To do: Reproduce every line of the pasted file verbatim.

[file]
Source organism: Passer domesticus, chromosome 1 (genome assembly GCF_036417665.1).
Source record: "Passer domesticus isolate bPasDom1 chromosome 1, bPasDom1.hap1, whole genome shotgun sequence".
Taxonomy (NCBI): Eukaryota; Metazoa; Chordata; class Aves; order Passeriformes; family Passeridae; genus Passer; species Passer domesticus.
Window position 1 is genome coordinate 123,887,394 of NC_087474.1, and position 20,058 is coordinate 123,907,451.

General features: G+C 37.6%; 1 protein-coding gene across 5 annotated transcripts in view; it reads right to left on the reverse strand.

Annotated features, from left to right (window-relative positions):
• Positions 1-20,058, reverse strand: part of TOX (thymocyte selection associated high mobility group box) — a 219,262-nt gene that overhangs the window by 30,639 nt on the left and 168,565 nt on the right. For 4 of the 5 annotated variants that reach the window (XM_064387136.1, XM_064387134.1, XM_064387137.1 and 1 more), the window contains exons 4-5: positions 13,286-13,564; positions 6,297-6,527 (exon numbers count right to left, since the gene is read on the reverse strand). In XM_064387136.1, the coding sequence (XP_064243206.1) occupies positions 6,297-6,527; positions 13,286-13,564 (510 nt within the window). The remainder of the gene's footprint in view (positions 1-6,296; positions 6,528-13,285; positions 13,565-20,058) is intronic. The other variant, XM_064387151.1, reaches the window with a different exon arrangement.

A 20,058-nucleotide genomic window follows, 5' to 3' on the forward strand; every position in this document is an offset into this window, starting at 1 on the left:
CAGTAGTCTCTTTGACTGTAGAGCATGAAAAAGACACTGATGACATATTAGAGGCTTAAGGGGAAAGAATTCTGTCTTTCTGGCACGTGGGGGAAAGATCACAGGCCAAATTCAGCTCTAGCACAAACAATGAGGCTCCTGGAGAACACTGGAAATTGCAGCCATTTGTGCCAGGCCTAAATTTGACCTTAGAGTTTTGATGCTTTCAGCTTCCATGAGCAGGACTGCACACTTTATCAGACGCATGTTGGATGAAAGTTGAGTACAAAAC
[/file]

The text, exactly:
Source organism: Passer domesticus, chromosome 1 (genome assembly GCF_036417665.1).
Source record: "Passer domesticus isolate bPasDom1 chromosome 1, bPasDom1.hap1, whole genome shotgun sequence".
Taxonomy (NCBI): Eukaryota; Metazoa; Chordata; class Aves; order Passeriformes; family Passeridae; genus Passer; species Passer domesticus.
Window position 1 is genome coordinate 123,887,394 of NC_087474.1, and position 20,058 is coordinate 123,907,451.

General features: G+C 37.6%; 1 protein-coding gene across 5 annotated transcripts in view; it reads right to left on the reverse strand.

Annotated features, from left to right (window-relative positions):
• Positions 1-20,058, reverse strand: part of TOX (thymocyte selection associated high mobility group box) — a 219,262-nt gene that overhangs the window by 30,639 nt on the left and 168,565 nt on the right. For 4 of the 5 annotated variants that reach the window (XM_064387136.1, XM_064387134.1, XM_064387137.1 and 1 more), the window contains exons 4-5: positions 13,286-13,564; positions 6,297-6,527 (exon numbers count right to left, since the gene is read on the reverse strand). In XM_064387136.1, the coding sequence (XP_064243206.1) occupies positions 6,297-6,527; positions 13,286-13,564 (510 nt within the window). The remainder of the gene's footprint in view (positions 1-6,296; positions 6,528-13,285; positions 13,565-20,058) is intronic. The other variant, XM_064387151.1, reaches the window with a different exon arrangement.

A 20,058-nucleotide genomic window follows, 5' to 3' on the forward strand; every position in this document is an offset into this window, starting at 1 on the left:
CAGTAGTCTCTTTGACTGTAGAGCATGAAAAAGACACTGATGACATATTAGAGGCTTAAGGGGAAAGAATTCTGTCTTTCTGGCACGTGGGGGAAAGATCACAGGCCAAATTCAGCTCTAGCACAAACAATGAGGCTCCTGGAGAACACTGGAAATTGCAGCCATTTGTGCCAGGCCTAAATTTGACCTTAGAGTTTTGATGCTTTCAGCTTCCATGAGCAGGACTGCACACTTTATCAGACGCATGTTGGATGAAAGTTGAGTACAAAAC